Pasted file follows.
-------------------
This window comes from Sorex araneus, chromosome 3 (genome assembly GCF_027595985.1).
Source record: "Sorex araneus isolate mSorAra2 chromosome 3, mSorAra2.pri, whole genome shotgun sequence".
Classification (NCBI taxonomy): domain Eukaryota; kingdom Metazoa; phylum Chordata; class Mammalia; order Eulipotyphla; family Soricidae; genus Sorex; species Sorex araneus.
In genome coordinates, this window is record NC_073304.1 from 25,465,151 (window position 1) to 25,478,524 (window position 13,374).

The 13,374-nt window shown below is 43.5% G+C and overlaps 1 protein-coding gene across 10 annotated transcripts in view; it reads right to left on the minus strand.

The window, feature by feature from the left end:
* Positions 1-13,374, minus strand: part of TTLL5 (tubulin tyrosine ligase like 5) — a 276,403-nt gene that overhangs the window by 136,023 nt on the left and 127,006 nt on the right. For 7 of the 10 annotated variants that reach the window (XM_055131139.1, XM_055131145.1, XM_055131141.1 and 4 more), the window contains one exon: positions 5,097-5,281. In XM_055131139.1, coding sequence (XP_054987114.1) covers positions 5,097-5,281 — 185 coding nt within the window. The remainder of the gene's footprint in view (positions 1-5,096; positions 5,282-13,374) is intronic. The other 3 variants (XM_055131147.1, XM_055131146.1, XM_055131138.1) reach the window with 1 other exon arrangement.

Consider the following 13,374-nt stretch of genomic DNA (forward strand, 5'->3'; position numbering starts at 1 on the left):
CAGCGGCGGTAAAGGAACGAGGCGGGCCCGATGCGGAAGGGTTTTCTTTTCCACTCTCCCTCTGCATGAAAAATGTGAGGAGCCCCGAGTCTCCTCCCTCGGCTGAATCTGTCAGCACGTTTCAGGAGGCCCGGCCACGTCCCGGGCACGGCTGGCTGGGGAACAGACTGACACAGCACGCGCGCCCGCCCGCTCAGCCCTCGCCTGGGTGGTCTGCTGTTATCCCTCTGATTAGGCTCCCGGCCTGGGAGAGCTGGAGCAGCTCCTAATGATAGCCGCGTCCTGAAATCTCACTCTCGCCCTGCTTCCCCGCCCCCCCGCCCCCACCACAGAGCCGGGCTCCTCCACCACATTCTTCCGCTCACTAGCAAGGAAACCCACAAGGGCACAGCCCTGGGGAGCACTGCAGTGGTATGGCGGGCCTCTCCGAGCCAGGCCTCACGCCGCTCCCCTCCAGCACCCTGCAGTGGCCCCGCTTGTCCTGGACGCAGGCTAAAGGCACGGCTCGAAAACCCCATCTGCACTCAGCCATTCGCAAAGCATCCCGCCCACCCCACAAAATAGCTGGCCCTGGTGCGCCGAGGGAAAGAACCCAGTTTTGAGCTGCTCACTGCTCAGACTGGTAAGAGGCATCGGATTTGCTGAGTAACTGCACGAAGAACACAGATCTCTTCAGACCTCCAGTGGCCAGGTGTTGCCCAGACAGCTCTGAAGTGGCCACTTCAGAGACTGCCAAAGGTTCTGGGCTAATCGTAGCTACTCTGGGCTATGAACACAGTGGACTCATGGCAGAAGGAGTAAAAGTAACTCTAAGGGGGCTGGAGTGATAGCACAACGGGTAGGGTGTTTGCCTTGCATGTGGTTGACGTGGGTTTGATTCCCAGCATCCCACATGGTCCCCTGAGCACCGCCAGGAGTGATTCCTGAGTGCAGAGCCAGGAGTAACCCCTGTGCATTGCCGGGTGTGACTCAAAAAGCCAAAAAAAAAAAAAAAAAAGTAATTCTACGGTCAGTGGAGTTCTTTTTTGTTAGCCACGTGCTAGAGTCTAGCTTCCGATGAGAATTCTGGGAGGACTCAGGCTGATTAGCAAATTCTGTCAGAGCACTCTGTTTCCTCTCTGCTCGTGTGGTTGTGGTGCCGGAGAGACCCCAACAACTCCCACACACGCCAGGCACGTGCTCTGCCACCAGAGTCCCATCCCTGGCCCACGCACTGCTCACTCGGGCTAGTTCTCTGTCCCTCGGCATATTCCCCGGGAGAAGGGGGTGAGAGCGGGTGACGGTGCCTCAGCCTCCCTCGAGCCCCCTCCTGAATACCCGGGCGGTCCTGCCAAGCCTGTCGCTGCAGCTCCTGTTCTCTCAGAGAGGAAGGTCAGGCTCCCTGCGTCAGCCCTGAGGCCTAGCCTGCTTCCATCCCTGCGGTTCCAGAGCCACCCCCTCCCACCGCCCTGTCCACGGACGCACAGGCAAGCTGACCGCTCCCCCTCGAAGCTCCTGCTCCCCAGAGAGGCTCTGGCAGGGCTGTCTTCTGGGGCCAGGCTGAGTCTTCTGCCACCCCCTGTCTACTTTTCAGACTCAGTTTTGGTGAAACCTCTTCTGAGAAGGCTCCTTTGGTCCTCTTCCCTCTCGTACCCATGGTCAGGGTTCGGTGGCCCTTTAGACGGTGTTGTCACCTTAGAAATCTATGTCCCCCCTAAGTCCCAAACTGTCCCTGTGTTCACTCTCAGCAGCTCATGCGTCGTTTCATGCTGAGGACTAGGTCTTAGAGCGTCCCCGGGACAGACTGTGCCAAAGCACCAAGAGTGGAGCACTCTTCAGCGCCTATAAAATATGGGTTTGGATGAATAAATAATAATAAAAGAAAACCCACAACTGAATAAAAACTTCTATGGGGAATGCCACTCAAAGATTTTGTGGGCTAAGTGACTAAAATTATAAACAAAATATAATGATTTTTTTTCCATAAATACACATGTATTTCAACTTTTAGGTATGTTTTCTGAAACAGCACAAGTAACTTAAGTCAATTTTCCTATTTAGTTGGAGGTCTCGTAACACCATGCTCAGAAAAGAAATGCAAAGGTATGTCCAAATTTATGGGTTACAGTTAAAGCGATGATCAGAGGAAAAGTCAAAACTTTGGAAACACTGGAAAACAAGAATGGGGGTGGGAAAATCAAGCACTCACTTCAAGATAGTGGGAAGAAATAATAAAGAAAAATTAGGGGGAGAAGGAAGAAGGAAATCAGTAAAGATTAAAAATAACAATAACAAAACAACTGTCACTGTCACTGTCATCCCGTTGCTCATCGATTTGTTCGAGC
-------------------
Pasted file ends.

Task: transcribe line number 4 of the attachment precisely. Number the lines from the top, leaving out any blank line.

In genome coordinates, this window is record NC_073304.1 from 25,465,151 (window position 1) to 25,478,524 (window position 13,374).